How to Learn Wilderness Survival

How to Learn Wilderness SurvivalYou can't plan emergencies in advance, but you can prepare for them. One of the most effective ways of making sure you'll come back from your next outdoor adventure is taking the time to learn basic wilderness survival techniques. Once you've learned the techniques, you can then put them to use by assembling a wilderness survival kit and making sure you're well prepared with both gear and knowledge the next time you venture out.


Difficulty: Moderately Challenging

Step 1
Find a teacher. Learning from a real person---either an experienced outdoors person or a professional survival teacher---is best, but if none are available you can turn to Internet resources, books and DVD or video lessons.
Step 2
Be ready to get outside your comfort zone. This may include getting hot, cold, muddy or wet, and coming face-to-face with simulations of difficult situations. Some wilderness schools also expect you to spend a night or two outdoors practicing what you've learned before you graduate.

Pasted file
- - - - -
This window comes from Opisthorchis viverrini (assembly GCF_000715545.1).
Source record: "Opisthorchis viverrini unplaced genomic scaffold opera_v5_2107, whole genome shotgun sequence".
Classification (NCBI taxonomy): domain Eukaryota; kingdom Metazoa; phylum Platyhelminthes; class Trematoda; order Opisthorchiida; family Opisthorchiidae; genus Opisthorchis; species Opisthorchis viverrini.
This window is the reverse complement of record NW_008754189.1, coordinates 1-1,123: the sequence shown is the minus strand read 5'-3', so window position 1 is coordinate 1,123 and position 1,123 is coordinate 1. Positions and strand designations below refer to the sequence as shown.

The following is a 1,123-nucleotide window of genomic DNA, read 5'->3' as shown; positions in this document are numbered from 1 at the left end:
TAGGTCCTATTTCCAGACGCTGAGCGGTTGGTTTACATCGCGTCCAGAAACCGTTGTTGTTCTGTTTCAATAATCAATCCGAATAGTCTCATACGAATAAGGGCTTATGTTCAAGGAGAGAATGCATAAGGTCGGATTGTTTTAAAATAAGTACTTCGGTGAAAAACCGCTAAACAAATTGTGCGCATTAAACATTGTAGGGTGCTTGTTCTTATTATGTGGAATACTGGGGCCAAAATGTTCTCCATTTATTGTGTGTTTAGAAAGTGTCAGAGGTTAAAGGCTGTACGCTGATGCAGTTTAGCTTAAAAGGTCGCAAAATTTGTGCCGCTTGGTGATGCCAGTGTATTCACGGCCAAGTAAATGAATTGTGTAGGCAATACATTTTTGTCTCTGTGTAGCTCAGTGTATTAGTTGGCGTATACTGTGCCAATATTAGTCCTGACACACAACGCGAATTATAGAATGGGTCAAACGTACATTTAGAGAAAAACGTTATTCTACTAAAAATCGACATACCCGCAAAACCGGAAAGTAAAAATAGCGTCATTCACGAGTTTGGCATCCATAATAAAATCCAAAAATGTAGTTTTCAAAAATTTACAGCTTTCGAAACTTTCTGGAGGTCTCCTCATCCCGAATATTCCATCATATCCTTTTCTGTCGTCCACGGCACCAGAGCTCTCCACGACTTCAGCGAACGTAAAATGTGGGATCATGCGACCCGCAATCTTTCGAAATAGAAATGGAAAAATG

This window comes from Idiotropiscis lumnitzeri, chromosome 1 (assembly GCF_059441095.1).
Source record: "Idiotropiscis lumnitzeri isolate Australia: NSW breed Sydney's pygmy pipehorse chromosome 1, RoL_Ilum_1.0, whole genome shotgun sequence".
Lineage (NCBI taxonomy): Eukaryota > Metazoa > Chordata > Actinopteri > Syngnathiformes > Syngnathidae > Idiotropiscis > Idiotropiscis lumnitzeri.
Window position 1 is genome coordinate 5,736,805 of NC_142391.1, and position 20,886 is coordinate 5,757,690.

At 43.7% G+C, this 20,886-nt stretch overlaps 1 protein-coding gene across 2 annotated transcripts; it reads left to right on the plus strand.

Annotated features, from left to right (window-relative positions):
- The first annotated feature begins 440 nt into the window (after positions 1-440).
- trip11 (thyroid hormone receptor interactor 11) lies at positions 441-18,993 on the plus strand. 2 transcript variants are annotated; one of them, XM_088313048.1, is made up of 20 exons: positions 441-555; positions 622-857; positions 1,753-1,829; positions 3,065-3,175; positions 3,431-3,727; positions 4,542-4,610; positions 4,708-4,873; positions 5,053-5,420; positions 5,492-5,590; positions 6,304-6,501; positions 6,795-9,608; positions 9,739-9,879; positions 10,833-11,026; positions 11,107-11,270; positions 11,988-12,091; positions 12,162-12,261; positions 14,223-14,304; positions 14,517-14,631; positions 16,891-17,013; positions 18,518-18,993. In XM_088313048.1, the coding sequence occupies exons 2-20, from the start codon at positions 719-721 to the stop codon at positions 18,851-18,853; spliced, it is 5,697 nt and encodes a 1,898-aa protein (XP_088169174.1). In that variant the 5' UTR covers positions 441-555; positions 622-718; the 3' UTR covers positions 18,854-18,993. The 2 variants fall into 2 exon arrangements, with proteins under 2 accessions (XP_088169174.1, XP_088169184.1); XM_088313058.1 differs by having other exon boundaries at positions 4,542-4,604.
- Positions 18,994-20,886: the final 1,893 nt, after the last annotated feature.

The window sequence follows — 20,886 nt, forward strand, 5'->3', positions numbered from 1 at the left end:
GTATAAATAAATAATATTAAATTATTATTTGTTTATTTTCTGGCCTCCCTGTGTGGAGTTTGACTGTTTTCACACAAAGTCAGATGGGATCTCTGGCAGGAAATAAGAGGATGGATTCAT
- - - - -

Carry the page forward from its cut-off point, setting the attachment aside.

Step 3
Be aware of your own learning style. Some people learn best by listening, watching, saying, writing, or doing. Make sure you have a chance to practice with your teacher in whatever way is best for you. This might mean taking notes, practicing a technique at the same time as your teacher so you can mimic him or simply keeping still and listening.
Step 4
Reinforce what you've learned by practicing over and over whenever possible. Practice season-specific or sport-specific skills, like crevasse rescue, before resuming seasonal activities or specific sports after a long time off. Repetition is the key to confidence, which will help you to deal with emergencies calmly and effectively.
Step 5
Stay open to the idea that there's more than one way of performing many different wilderness skills. Make every effort possible to learn from more than one teacher so that you will have a wide understanding of what works---and what doesn't---to draw on.

Article Written By Marie Mulrooney

Marie Mulrooney has written professionally since 2001. Her diverse background includes numerous outdoor pursuits, personal training and linguistics. She studied mathematics and contributes regularly to various online publications. Mulrooney's print publication credits include national magazines, poetry awards and long-lived columns about local outdoor adventures.

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